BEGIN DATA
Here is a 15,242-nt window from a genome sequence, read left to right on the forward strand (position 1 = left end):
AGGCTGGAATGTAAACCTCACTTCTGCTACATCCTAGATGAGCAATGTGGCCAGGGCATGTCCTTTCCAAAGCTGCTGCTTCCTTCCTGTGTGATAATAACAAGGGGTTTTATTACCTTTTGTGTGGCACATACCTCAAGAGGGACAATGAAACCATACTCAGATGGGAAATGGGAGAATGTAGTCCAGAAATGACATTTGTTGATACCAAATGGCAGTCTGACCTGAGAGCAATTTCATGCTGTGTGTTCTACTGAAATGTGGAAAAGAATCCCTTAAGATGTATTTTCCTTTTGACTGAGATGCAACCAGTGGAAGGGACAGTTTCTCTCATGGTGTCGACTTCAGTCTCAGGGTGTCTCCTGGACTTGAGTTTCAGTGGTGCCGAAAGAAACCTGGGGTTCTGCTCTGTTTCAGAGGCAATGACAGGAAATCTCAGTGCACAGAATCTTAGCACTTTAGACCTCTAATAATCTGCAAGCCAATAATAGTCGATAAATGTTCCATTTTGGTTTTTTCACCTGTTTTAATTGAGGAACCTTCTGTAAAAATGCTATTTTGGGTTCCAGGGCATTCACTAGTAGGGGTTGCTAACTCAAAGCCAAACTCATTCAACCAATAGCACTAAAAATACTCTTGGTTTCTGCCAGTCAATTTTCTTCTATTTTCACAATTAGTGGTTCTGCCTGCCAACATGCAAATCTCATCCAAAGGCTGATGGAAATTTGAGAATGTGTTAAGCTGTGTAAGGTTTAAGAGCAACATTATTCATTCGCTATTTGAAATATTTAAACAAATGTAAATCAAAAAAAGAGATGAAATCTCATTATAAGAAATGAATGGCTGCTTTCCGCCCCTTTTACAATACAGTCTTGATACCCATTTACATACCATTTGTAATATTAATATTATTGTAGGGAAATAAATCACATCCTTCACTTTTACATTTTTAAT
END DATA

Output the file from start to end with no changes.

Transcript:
Here is a 15,242-nt window from a genome sequence, read left to right on the forward strand (position 1 = left end):
AGGCTGGAATGTAAACCTCACTTCTGCTACATCCTAGATGAGCAATGTGGCCAGGGCATGTCCTTTCCAAAGCTGCTGCTTCCTTCCTGTGTGATAATAACAAGGGGTTTTATTACCTTTTGTGTGGCACATACCTCAAGAGGGACAATGAAACCATACTCAGATGGGAAATGGGAGAATGTAGTCCAGAAATGACATTTGTTGATACCAAATGGCAGTCTGACCTGAGAGCAATTTCATGCTGTGTGTTCTACTGAAATGTGGAAAAGAATCCCTTAAGATGTATTTTCCTTTTGACTGAGATGCAACCAGTGGAAGGGACAGTTTCTCTCATGGTGTCGACTTCAGTCTCAGGGTGTCTCCTGGACTTGAGTTTCAGTGGTGCCGAAAGAAACCTGGGGTTCTGCTCTGTTTCAGAGGCAATGACAGGAAATCTCAGTGCACAGAATCTTAGCACTTTAGACCTCTAATAATCTGCAAGCCAATAATAGTCGATAAATGTTCCATTTTGGTTTTTTCACCTGTTTTAATTGAGGAACCTTCTGTAAAAATGCTATTTTGGGTTCCAGGGCATTCACTAGTAGGGGTTGCTAACTCAAAGCCAAACTCATTCAACCAATAGCACTAAAAATACTCTTGGTTTCTGCCAGTCAATTTTCTTCTATTTTCACAATTAGTGGTTCTGCCTGCCAACATGCAAATCTCATCCAAAGGCTGATGGAAATTTGAGAATGTGTTAAGCTGTGTAAGGTTTAAGAGCAACATTATTCATTCGCTATTTGAAATATTTAAACAAATGTAAATCAAAAAAAGAGATGAAATCTCATTATAAGAAATGAATGGCTGCTTTCCGCCCCTTTTACAATACAGTCTTGATACCCATTTACATACCATTTGTAATATTAATATTATTGTAGGGAAATAAATCACATCCTTCACTTTTACATTTTTAAT